Division of Nephrology
Columbia University Renal Epidemiology (CURE) Lab
The Columbia University Renal Epidemiology Group is a research group led by Dr. Sumit Mohan at Columbia University Irving Medical Center. The CURE Group focuses on both the epidemiological and clinical trends of kidney transplants, with research spanning many areas ranging from discard rates to center-level performance benchmarks.
There are few data on febrile neutropenia episodes (FNE) after kidney transplant. We studied FNE in a single-center retrospective cohort of 1682 kidney transplant recipients. Patient survival was similar among those with and without FNE, but FNE was associated with increased death-censored graft failure (DCGF). Following FNE, acute rejection occurred in 31% and DCGF in 15%, often in the setting of persistent reduced immunosuppression. In conclusion, FNE are common after kidney transplant and are associated with inferior long-term outcomes.
COVID-19 Mortality Among Kidney Transplant Candidates is Strongly Associated with Social Determinants of Health
The COVID-19 pandemic has affected all portions of the global population. However, many factors have been shown to be particularly associated with COVID-19 mortality including demographic characteristics, behavior, comorbidities, and social conditions. Kidney transplant candidates may be particularly vulnerable to COVID-19 as many are dialysis-dependent and have comorbid conditions. We examined factors associated with COVID-19 mortality among kidney transplant candidates from the National Scientific Registry of Transplant Recipients from March 1 to December 1, 2020. Among kidney transplant candidates in the United States, social determinants of health in addition to demographic and clinical factors are significantly associated with COVID-19 mortality.
Greater Complexity and Monitoring of the New Kidney Allocation System: Implications and Unintended Consequences of Concentric Circle Kidney Allocation on Network Complexity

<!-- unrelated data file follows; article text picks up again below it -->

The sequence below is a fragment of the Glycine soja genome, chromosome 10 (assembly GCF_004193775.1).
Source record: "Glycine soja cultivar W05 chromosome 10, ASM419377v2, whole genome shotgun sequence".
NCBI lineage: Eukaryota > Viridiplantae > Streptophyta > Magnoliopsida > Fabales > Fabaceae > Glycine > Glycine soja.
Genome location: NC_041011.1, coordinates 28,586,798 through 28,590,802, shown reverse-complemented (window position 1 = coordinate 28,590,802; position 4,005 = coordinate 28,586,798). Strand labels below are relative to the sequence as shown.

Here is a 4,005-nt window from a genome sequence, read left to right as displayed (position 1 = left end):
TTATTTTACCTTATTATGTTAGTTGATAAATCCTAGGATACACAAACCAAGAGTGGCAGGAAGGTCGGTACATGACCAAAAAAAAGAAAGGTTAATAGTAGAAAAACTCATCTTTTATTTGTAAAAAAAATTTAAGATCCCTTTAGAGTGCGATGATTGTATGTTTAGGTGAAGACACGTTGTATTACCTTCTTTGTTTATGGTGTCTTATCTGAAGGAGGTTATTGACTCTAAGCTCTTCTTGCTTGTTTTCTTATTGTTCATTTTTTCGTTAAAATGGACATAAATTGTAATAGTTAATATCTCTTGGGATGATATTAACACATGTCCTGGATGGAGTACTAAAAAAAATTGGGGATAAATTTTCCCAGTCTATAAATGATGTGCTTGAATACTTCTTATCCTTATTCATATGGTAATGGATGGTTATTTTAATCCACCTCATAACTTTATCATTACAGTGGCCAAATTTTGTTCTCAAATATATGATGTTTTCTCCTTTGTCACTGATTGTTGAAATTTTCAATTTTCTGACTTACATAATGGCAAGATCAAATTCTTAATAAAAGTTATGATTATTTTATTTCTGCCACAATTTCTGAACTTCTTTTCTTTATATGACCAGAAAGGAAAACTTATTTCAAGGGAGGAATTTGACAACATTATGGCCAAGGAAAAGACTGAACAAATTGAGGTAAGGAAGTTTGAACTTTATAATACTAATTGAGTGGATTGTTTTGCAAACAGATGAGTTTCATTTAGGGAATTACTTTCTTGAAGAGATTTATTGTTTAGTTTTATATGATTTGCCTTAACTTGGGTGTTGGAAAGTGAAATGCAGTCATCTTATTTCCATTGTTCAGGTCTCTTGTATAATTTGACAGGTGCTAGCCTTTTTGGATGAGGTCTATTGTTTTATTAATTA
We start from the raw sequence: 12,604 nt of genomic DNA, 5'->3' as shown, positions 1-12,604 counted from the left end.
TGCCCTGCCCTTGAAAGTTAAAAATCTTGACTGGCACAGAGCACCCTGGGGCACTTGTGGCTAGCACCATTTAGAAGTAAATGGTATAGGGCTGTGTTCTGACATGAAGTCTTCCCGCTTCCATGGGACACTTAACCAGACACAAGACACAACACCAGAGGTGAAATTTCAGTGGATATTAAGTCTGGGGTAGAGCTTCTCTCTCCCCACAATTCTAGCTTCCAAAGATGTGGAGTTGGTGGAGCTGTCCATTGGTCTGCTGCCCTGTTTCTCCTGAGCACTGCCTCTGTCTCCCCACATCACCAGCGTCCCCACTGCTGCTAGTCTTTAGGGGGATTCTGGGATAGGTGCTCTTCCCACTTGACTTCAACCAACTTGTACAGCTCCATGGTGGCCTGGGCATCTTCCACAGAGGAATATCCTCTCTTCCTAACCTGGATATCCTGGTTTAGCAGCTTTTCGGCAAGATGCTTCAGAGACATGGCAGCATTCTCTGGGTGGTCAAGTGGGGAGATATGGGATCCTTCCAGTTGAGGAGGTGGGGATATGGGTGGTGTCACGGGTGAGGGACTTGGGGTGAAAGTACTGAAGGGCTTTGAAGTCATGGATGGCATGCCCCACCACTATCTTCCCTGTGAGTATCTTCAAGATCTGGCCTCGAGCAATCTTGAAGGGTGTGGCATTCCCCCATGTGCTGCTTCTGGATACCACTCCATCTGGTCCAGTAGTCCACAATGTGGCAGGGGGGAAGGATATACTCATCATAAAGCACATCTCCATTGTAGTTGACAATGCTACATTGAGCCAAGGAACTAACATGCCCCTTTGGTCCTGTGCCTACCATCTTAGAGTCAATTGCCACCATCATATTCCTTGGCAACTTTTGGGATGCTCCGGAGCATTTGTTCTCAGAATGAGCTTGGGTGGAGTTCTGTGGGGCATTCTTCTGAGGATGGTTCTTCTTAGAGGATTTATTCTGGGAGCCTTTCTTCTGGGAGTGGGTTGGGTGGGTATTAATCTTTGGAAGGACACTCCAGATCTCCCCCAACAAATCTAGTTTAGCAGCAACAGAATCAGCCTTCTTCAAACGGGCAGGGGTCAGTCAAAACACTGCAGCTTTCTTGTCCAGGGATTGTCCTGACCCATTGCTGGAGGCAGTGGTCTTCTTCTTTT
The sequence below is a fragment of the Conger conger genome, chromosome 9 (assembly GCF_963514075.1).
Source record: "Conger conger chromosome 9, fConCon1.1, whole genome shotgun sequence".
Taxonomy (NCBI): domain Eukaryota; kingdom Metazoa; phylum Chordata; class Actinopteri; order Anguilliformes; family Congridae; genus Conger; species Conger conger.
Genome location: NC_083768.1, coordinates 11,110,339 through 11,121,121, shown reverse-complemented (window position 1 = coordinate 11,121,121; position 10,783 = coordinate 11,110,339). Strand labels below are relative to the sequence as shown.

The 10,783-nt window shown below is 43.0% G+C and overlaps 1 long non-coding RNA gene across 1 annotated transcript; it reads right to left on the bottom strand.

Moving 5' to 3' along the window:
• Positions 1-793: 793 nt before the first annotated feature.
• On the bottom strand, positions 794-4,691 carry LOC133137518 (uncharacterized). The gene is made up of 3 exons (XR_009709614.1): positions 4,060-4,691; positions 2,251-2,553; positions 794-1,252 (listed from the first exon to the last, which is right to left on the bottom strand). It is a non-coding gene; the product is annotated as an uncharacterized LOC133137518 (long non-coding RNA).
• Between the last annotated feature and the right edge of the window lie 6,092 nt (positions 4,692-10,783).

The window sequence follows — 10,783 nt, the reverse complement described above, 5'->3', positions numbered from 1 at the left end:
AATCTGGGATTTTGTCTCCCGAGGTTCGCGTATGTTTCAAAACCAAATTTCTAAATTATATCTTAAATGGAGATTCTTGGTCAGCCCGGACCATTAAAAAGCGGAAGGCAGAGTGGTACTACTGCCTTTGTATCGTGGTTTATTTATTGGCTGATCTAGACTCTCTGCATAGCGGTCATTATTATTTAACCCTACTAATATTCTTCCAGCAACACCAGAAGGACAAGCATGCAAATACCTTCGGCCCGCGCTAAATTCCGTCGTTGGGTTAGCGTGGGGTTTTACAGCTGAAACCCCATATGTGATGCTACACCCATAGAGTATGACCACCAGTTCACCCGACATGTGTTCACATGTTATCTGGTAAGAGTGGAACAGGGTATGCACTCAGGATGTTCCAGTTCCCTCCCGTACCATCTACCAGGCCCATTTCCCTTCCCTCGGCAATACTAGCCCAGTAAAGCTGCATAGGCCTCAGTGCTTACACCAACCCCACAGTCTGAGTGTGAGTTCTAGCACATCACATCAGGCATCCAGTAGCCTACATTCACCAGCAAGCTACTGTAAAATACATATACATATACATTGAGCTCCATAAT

The deceased donor kidney allocation system in the United States has undergone several rounds of iterative changes, but these changes were not explicitly designed to address the geographic variation in access to transplantation. The new allocation system, expected to start in December 2020, changes the definition of "local allocation" from the Donation Service Area to 250 nautical mile circles originating from the donor hospital. While other solid organs have adopted a similar approach, the larger number of both kidney transplant centers and transplant candidates is likely to have different consequences. Here, we discuss the incredible increase in complexity in allocation, discuss some of the likely intended and unintended consequences, and propose metrics to monitor the new system.
Association Between Procurement Biopsy Findings and Deceased Donor Kidney Outcomes: A Paired Kidney Analysis
Unfavorable procurement biopsy findings are the most common reason for deceased donor kidney discard in the United States. We sought to assess the association between biopsy findings and post-transplant outcomes when donor characteristics are accounted for. In a large national cohort of deceased donor kidney pairs with discordant right/left procurement biopsy findings, we found no association between histology and death-censored graft survival.